Traditional dress of Sikkim

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Sikkim, located below Mount Khangchendzonga in the Himalayan ranges is a north-eastern state of India. The people consist of three main ethnic groups – the Lepchas, the Nepalese and the Bhutias.

The Lepchas are said to be the original inhabitants of Sikkim. The traditional garment of Lepcha men is thokro (a cotton sheet of multicoloured stripes) an outer garment , a white shirt known as togo and a pair of loose cotton pyjamas known as gyodo. Chambu-thuri a woolen cap is sometimes used. The Lepcha women’s traditional attire is known as dumbon. It is a sari like wear which cover the body from shoulder to ankle. A long sleeved blouse known as togo and the head is covered by a scarf called gorey.

The Nepalese started to settle down in Sikkim from the 19th century and now they are more than 60% in population. The traditional dress of Nepalese men consists of full sleeved shirt known as daura, a pair of tight fitting pyjamas known as suruwal, a waist coat known as ash-kot , and a cap with slanting top known as dhaka-topi. The Nepalese women’s traditional attire includes a full sleeved blouse, chaubandhi choli and a sari known as fariya. For extra covering a cloth called hembari is wrapped over the body.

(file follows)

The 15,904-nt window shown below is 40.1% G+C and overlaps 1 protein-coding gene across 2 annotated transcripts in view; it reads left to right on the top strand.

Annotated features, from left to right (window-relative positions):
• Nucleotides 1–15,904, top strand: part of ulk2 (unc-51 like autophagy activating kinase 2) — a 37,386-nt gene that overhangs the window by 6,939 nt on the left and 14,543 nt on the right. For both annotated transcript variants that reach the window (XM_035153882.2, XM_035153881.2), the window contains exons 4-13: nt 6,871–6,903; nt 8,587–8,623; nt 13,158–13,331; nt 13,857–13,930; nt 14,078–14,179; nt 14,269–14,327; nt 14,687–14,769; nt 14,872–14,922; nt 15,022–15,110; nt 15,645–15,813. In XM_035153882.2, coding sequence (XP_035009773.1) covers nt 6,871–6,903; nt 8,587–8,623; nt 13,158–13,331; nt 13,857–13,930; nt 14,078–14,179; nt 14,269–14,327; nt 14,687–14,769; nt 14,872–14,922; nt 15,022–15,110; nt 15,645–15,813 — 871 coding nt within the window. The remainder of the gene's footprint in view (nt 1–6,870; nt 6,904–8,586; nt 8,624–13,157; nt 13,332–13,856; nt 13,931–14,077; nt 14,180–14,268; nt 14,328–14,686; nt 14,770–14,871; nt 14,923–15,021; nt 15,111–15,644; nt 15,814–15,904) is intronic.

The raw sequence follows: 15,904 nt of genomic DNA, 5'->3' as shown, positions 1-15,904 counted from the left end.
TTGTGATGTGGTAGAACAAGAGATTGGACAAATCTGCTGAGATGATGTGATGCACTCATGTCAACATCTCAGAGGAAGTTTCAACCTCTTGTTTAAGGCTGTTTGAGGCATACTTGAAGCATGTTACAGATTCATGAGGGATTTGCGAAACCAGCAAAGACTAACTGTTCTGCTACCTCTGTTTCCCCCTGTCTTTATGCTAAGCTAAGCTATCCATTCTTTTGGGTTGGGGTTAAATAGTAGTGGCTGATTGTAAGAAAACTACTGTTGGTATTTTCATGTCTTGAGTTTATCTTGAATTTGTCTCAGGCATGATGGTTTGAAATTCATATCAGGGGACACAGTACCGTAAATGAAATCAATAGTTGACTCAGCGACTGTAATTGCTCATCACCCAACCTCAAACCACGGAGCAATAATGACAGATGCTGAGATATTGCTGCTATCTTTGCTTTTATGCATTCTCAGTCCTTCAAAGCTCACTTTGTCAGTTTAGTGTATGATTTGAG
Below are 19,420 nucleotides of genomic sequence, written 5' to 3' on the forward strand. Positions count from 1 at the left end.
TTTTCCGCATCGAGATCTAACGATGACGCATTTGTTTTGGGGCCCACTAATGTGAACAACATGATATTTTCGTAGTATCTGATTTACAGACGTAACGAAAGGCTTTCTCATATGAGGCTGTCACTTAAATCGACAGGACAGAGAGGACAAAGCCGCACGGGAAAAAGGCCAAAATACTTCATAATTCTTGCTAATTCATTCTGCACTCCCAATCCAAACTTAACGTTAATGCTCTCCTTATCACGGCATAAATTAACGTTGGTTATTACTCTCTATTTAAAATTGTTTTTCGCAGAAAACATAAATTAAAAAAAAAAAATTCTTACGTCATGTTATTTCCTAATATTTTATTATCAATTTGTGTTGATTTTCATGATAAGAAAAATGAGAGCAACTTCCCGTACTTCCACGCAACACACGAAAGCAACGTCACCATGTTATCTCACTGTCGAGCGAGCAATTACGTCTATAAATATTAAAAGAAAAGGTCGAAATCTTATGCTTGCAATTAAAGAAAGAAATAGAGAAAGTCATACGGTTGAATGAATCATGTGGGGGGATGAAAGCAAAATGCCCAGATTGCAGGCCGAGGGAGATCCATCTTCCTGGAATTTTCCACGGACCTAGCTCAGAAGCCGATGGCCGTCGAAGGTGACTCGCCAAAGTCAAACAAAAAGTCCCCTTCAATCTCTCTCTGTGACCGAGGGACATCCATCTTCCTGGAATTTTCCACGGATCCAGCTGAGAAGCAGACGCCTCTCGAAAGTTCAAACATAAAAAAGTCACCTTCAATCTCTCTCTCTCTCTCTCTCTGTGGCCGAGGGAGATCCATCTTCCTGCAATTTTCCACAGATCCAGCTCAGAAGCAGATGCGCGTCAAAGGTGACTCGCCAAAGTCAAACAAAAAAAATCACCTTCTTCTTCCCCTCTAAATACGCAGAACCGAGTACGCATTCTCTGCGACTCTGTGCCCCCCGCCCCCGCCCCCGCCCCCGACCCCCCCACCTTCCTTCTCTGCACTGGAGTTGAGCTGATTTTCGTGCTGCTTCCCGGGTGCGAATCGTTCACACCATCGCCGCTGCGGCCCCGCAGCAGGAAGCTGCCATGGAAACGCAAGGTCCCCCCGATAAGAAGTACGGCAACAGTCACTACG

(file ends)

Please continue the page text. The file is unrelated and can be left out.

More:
The Bhutia another ethinc group and the men wear fo-kho – a full sleeved dress tied around with a sash or kerak. A full sleeved shirt called yentatsi, a waist coat known as jaja and a cap called thurishambu and a pair of leather shoes shotsi  complete the dress of a Bhutia men. The Bhutia women’s traditional wear consists of a sleeveless brocaded outer garment, mo-kho, a woollen apron known as pangden, a silk sash around the waist and a silken blouse- hanju, a dome like cap known as tsering kengyap shambu and a pair of leather shoes called sampo.

Video is shot from the Octava 2008, a cultural fest of North-eastern states held at Thiruvananthapuram in Kerala state, India.

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